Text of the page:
Published taxonomy – fixed in a tangible medium of expression
Suit: own publication was put out using all the same numbers, etc.
The district court agreed but the Appellate Court reversed saying that taxonomy is copyrightable.
Why is taxonomy copyrightable?
The classification is a creative endeavor. All three elements of the ADA’s code, the numbers, short descriptions, and long descriptions, are copyrightable subject matter under 102(a).
The code is not a system per 102(b). The Code is a taxonomy (arrangement), which may be put to many uses. These uses may be or include systems, the Code is not.
How do we get past 102(a) and (b) and the forms? Baker Case
If there is only one way to do things, it cannot be copyrighted because then no one else could use it because it would be out of the public domain. This would not encourage anyone to come up with new things and they could not use the copyrighted forms. This would demote and not promote the progress of science and the useful arts – which is the purpose of copyright.
***Merger Doctrine – a merger of an idea and an expression – acknowledging that sometimes and idea can only be expressed in one or a limited number of ways, with no way to separate the idea and the expression and no way to cross over to the copyright realm. So the work is not protectable at all.
(1) Facts + Process = Merger
(2) Literary = Scenes a Faire
The Idea/Expression Dichotomy (when do you cross over?)
Protected by patents
Fix an idea and write it down for copyright protection
– This dichotomy is more like a guideline to find out where on that spectrum your client’s work falls.
Subject matter that is not copyrightable. 37 CFR section
de flexibility as new technologies developed: “Under the bill, it makes no difference what the form, manner, or medium of fixation may be-whether it is in works, numbers, notes, sounds, pictures, or any other graphic or symbolic indicia…”
§ Under this new statutory language, mechanical reproductions of preexisting musical composition qualify as fixed.
· The second requirement for copyrightability is that a work be a “original work of authorship.” 17 USC 102(a)
· Neither the Berne Convention nor the TRIPS agreement expressly imposes any requirement of originality or creativity, although both agreements assume an authorial presence.
o Nearly all countries require some level of creativity as a prerequisite for copyright protection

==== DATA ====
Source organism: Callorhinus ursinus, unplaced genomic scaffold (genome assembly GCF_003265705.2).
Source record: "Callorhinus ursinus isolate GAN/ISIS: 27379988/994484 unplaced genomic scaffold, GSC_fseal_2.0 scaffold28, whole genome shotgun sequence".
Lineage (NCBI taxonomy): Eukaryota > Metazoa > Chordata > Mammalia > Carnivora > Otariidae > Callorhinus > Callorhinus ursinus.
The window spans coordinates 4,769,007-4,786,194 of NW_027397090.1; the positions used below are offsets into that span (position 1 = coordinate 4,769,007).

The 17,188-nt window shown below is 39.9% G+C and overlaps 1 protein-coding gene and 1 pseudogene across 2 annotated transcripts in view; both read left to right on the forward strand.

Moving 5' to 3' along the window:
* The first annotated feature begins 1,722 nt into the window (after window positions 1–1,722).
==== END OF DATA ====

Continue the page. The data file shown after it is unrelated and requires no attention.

§ Because it would not make sense to grant someone exclusive rights to someone who merely copies a preexisting work.
· Congress attempted a comprehensive statement of the sorts of works entitled to copyright protection, “section 4 of the 1909 Act provided that “the works for which copyright may be secured under this title shall include all the writings of the author.”
· In the 1976 Act, Congress deliberately chose different language – “original works of authorship.” The 1976 Act does not indicate exactly what Congress meant by original works of authorship. According to legislative history, the phrase original works of authorship, which was purposely left undefined, was intended to incorporate without change the standard of originality established by the courts under the 1909 Act. This standard does not include requirements of novelty, ingenuity, or esthetic merit, and there is no intention to enlarge the standard of copyright protection to require them. The task of interpreting the scope of grant of copyright protection was left to the courts.
Originality 2 prongs =
(1) Independently created (not copied)
(2) Some kind of low modicum of creativity (marginally original)
Feist – “an original literary work may be copyrighted. The necessary degree of originality is low, and the work need not be aesthetically pleasing to be literary.”
PURPOSE of Copyright
To promote progress, science, and the useful arts and to reward the labor of the author.
If the author has not labored, the society will not be enriched by the work and it will not be copyrightable.